£200 for a SMWS 129.6 Kilchoman more than justified spending a whole midge-ridden morning trying to get through to the SMWS whilst on a hill between Bunna and Ardnahoe [see pic above].
Whilst fans help promote the value of Kilchoman, it would seem Lagavulin’s do not generate much of a return on the secondary market. Indeed, they appear flipper-immune, despite a 92 point-score from Serge [WF] for the 15th release which I see is still available for thereabouts standard rrp in shops. As for my two Laphroaig’s, Cask Strength Batch 2 performed great [£315], Batch 6, just ok [£111].
I never expected the Rare Malt 1972 22yo Linkwood to do so well [£410]. The other Linkwood’s such as the 24yo from Adelphi – so so. My only submitted Littlemill did just fine and I’m certainly happy with £625 for the 1965 Lochside. Still, that’s one ‘ell of an old-old single blend.
£352 for a 1995 18yo Macallan? Be my guest. I doubled my money on a 1982 SMWS 72.27 Miltonduff, but £205 is still a great price for a super whisky. There IS value to be found amongst the old & rare’s.
The performance of my personally-valued North of Scotland’s was so so. The secondary market isn’t going to see my 1964 Caledonian from Scott’s, that’s for sure.
The 36yo Oishii [WB] made £1090 in 2017, so a closing bid of £440 was far less than hoped. Still, considering an initial purchase price of £150,… I wonder how many people thought it was Japanese whisky when first released? The Ootori also fell short of my expectations, given it frequently achieves around the £400 mark and contains Karuizawa and Kawasaki. Still, Serge [and others] gave it 79 points [or thereabouts], so perhaps £270 for a whisky of moderate calibre,…..
All my [highly-prized] Port Ellen’s performed buoyantly. Going for £520, my return on the single cask #1516 Port Ellen from Dun Bheagan was a nice surprise, as was the Wilson & Morgan at £1251 [exactly the same amount as CB’s The General] – great whisky that [WF93]. Thanks, I think, to Whisky Antique who deliberately sent me a bottle from this cask instead of the one I’d asked & paid for.
I saw a little loss on the Karuizawa Club, a Whiskybroker Speyside Distillery 15yo and a 27yo Strathclyde, also from Whiskybroker – all as expected. The 2004 14yo Springbank festival bottling, also as expected, did come up trumps.
St Magdalene saw a nominal profit of £30. I thought that would have been a better investment. I was, however, pleased with £1050 for a 1965 Strathisla – fair enough. It was a good call deciding to forgo a half-hearted idea of a spring break to buy it in the first place.
My 1980 25yo Talisker performed well, the Teaninch’s and a First Cask #7351 1976 Tomintoul, ok. On the other side of the pond, my Thomas H Handy [WLP#1] saw a fabulous return of £480 as did the 10yo Old Rip Van Winkle that followed suit at £440. Great young whiskeys, but again, be my guest. Both Waterford’s – my first ever genuine flip! – saw minimal returns. Waterford’s whisky has not enjoyed the secondary market frenzy as juice from another new distillery’s have.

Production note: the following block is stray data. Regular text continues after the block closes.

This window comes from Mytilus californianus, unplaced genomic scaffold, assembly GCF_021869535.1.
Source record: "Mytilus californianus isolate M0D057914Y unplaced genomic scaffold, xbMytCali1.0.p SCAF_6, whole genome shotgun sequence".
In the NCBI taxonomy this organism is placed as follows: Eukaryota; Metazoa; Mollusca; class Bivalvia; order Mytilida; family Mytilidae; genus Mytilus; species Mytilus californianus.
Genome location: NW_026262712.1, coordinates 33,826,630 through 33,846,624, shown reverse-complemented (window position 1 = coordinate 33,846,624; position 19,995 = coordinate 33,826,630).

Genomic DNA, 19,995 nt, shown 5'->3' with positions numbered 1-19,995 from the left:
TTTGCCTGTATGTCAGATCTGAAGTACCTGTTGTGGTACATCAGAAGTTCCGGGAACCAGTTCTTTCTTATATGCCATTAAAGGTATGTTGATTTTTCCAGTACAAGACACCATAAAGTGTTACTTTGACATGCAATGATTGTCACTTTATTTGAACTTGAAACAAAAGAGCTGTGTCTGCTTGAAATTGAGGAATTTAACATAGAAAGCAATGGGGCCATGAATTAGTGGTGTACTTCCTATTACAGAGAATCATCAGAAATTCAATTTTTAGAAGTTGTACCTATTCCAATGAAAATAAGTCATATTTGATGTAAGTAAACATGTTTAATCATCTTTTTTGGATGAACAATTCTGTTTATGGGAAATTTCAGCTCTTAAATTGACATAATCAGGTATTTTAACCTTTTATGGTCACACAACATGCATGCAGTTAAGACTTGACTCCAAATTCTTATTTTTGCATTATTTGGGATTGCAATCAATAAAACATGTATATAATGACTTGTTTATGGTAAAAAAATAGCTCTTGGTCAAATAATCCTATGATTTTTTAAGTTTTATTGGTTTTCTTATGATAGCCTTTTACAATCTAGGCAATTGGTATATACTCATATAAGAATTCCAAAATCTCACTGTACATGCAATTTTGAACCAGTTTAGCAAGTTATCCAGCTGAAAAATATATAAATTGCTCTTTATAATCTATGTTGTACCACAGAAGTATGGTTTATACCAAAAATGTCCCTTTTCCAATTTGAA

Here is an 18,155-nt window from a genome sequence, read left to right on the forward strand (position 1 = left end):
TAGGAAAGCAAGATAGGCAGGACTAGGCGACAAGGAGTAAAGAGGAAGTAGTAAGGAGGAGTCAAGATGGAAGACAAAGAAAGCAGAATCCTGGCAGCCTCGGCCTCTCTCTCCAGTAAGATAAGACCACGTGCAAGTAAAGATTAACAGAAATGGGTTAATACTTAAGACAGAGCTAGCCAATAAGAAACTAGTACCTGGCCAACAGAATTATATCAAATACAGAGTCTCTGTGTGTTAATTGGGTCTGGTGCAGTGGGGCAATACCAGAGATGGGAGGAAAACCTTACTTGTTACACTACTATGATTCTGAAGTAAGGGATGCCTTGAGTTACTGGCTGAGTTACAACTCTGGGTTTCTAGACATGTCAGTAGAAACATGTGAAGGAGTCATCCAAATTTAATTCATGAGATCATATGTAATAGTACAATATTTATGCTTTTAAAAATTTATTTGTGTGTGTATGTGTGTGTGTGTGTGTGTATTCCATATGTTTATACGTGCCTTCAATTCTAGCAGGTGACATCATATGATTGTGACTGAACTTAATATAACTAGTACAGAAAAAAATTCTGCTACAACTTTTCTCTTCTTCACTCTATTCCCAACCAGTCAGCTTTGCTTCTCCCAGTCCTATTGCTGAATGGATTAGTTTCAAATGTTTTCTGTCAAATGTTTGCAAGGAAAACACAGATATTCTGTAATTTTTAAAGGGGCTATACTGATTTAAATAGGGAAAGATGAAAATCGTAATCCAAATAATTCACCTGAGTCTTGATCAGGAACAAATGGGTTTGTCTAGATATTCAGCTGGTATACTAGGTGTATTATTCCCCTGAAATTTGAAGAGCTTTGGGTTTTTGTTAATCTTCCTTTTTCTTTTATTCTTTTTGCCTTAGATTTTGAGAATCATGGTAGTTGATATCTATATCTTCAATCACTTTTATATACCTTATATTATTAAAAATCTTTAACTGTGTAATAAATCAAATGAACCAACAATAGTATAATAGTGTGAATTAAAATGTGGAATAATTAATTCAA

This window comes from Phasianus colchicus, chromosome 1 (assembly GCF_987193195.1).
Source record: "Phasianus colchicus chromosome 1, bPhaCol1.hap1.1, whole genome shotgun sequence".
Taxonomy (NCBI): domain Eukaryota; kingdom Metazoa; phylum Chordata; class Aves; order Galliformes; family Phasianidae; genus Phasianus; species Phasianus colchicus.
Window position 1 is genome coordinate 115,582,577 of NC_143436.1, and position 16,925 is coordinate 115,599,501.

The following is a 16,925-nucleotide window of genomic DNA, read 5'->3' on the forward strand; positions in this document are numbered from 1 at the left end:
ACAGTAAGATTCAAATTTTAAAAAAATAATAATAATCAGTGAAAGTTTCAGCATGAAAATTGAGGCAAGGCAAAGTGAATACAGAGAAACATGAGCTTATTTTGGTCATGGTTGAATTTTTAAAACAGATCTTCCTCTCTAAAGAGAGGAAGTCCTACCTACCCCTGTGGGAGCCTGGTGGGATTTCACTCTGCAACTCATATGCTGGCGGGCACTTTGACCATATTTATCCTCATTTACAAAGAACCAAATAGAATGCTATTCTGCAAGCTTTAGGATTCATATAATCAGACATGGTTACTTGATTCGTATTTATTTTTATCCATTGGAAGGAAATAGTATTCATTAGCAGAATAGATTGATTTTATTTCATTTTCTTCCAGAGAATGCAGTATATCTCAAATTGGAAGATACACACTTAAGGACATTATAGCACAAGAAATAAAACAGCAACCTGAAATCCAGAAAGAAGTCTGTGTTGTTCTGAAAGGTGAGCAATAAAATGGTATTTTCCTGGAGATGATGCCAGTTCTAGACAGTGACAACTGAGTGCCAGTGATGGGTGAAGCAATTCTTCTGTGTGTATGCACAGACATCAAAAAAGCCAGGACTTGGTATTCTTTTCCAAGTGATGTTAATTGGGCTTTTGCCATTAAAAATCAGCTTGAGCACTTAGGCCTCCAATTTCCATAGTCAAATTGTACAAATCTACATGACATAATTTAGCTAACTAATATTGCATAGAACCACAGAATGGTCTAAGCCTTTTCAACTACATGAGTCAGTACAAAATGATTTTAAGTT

And finally, the Yamazaki Sherry Cask I bought from Drinksfinder in December 2013 for £93 after trying it at a gig one night, was the large cherry on a big fat cake, going for a ridiculous £4300.
Given the ‘winding down’ period started at 19:30, exhaustingly, the auction eventually finishes at 23:36. Before fees/my lots have achieved a ‘kerching’ of £58,714. That’s some reward for letting go!
You may imagine that I grabbed one very large and special celebratory dram after that, but since that bottle of red in Harris [WLP#15], I stayed completely ‘dry’ for the next five weeks, enjoying whisky and some wine just three times in seven weeks. I’m not expecting my sobriety to last – I miss that amber nectar – but until then, I feel great. I sleep better, my energy levels are buoyant, my skin and hair is vibrant, my eye-sight is sharper, I’m not experiencing wild emotional ups & downs, and sciatic aches & pains have vanished,…. You don’t give up alcohol, you gain well-being in abundance.
In light of my inability/reluctance to tolerate/persist with the new WordPress Block Editor since returning home, as well as the time and effort it costs, I’m strongly considering hanging up/letting go of this blog. I’ll probably change my mind once I get my head around the new WordPress changes, but pondering this option is all part of the letting go programme I’m now very much committed to. Looking back on this now on the 2nd January 2021, I cannot say I’m any more enamoured with the Block Editor than I was six months ago – still enduring lost content and corrupted scripts [no, the revisions option still doesn’t work, pictures won’t align] – but I’ve still plenty of whisky journeying to share, however. Furthermore, I’ve still over 120 full bottles of whisky and 1500 miniatures, so a second auction consignment is planned for 2021. For now, watch this space. Letting Go, part #17 will be along shortly.